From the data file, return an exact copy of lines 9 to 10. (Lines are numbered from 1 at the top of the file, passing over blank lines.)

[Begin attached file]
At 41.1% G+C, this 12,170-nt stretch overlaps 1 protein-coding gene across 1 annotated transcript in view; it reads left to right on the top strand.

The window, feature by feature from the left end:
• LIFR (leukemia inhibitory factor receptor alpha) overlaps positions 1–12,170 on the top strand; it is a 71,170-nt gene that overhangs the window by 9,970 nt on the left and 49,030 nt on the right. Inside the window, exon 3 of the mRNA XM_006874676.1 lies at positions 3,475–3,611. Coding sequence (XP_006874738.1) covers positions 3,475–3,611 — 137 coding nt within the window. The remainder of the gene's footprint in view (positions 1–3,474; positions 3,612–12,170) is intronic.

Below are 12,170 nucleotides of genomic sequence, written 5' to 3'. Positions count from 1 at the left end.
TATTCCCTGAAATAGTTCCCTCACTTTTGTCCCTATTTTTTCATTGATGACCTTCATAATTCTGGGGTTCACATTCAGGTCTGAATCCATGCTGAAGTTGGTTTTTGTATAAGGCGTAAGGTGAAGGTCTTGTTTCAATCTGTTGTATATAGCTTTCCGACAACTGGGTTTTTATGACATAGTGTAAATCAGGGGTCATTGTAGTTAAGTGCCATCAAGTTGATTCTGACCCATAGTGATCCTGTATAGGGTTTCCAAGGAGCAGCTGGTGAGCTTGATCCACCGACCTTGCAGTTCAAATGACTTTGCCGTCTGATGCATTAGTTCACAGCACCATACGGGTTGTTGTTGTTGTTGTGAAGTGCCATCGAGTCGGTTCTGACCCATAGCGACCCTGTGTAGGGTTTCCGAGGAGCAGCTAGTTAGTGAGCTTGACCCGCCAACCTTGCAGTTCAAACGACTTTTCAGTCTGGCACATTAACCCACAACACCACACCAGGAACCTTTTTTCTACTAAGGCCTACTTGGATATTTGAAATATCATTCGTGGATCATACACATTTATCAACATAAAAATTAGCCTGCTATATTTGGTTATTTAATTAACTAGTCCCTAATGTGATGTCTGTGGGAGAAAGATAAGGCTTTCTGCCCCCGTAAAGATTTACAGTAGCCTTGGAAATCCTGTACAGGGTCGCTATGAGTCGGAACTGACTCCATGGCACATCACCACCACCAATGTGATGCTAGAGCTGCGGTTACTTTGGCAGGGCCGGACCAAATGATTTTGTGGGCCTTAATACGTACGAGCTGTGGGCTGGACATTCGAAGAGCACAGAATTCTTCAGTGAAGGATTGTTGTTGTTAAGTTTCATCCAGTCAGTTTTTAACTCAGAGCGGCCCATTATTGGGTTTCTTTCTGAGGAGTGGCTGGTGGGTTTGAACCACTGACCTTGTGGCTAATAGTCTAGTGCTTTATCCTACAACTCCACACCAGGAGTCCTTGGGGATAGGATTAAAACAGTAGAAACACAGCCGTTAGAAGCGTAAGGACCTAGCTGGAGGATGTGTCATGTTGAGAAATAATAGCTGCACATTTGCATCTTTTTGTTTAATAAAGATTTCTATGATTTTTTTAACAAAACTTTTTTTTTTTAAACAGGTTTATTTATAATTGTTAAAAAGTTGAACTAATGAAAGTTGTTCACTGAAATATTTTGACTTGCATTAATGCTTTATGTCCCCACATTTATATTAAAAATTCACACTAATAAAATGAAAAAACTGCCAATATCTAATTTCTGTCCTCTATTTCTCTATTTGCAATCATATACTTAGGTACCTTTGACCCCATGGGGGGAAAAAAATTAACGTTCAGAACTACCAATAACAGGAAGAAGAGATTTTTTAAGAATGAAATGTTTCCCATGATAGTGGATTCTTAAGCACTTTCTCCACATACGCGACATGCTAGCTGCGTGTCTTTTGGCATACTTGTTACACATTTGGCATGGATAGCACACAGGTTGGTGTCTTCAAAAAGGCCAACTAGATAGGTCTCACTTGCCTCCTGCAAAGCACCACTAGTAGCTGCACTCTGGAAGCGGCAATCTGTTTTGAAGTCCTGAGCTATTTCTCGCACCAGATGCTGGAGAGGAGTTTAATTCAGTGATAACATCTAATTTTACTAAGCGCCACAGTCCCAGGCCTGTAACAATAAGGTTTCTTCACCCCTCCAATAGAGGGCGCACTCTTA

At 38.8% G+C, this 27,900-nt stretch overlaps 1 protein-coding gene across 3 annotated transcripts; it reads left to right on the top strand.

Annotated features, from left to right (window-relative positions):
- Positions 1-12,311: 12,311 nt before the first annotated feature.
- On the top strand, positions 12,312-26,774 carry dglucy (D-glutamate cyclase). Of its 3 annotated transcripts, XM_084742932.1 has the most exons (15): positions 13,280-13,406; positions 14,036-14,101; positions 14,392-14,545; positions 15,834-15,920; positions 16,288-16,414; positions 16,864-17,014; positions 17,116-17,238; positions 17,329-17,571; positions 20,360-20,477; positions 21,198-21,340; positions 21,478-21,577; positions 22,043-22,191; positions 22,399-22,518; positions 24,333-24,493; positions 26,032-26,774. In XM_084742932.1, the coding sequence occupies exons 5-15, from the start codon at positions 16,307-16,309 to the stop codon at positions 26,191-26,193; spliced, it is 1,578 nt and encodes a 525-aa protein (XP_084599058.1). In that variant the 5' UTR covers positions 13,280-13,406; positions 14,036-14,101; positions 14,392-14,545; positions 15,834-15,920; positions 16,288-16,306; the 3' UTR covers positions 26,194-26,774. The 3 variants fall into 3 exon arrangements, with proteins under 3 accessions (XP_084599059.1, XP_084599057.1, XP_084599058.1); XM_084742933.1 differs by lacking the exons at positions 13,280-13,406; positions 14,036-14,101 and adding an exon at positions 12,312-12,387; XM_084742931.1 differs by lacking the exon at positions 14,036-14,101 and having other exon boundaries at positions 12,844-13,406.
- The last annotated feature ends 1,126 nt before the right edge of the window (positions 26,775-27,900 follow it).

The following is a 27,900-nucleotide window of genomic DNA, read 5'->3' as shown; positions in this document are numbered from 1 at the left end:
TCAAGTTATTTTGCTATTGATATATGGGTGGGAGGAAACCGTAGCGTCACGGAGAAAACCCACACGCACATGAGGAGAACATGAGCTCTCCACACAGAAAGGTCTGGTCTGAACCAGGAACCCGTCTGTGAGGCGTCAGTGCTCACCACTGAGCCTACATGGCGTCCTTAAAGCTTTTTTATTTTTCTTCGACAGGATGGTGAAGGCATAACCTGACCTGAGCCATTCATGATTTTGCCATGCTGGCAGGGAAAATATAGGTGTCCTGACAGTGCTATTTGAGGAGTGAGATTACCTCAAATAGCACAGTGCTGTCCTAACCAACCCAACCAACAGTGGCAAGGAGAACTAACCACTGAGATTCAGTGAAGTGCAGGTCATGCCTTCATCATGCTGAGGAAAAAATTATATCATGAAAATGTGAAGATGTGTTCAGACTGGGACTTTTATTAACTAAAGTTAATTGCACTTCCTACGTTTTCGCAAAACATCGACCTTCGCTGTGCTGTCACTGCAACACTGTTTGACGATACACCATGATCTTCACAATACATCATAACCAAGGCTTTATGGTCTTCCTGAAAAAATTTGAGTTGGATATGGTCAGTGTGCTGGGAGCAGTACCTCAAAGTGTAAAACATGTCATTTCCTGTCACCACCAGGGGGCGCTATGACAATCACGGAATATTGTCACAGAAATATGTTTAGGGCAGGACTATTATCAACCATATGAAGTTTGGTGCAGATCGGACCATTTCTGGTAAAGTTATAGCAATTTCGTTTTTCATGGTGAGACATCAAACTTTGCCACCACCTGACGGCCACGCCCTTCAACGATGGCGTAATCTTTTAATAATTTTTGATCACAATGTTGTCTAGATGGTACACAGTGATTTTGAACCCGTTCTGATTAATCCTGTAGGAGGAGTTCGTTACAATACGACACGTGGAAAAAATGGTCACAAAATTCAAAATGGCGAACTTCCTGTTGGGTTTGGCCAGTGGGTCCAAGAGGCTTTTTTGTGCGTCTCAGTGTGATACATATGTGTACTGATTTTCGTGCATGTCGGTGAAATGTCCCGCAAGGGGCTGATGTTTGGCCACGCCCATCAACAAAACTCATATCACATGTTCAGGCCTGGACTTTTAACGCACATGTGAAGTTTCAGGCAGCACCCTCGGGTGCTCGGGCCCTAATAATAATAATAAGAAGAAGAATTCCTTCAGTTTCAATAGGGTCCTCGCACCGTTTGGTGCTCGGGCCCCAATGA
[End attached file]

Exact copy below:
- On the top strand, positions 12,312-26,774 carry dglucy (D-glutamate cyclase). Of its 3 annotated transcripts, XM_084742932.1 has the most exons (15): positions 13,280-13,406; positions 14,036-14,101; positions 14,392-14,545; positions 15,834-15,920; positions 16,288-16,414; positions 16,864-17,014; positions 17,116-17,238; positions 17,329-17,571; positions 20,360-20,477; positions 21,198-21,340; positions 21,478-21,577; positions 22,043-22,191; positions 22,399-22,518; positions 24,333-24,493; positions 26,032-26,774. In XM_084742932.1, the coding sequence occupies exons 5-15, from the start codon at positions 16,307-16,309 to the stop codon at positions 26,191-26,193; spliced, it is 1,578 nt and encodes a 525-aa protein (XP_084599058.1). In that variant the 5' UTR covers positions 13,280-13,406; positions 14,036-14,101; positions 14,392-14,545; positions 15,834-15,920; positions 16,288-16,306; the 3' UTR covers positions 26,194-26,774. The 3 variants fall into 3 exon arrangements, with proteins under 3 accessions (XP_084599059.1, XP_084599057.1, XP_084599058.1); XM_084742933.1 differs by lacking the exons at positions 13,280-13,406; positions 14,036-14,101 and adding an exon at positions 12,312-12,387; XM_084742931.1 differs by lacking the exon at positions 14,036-14,101 and having other exon boundaries at positions 12,844-13,406.
- The last annotated feature ends 1,126 nt before the right edge of the window (positions 26,775-27,900 follow it).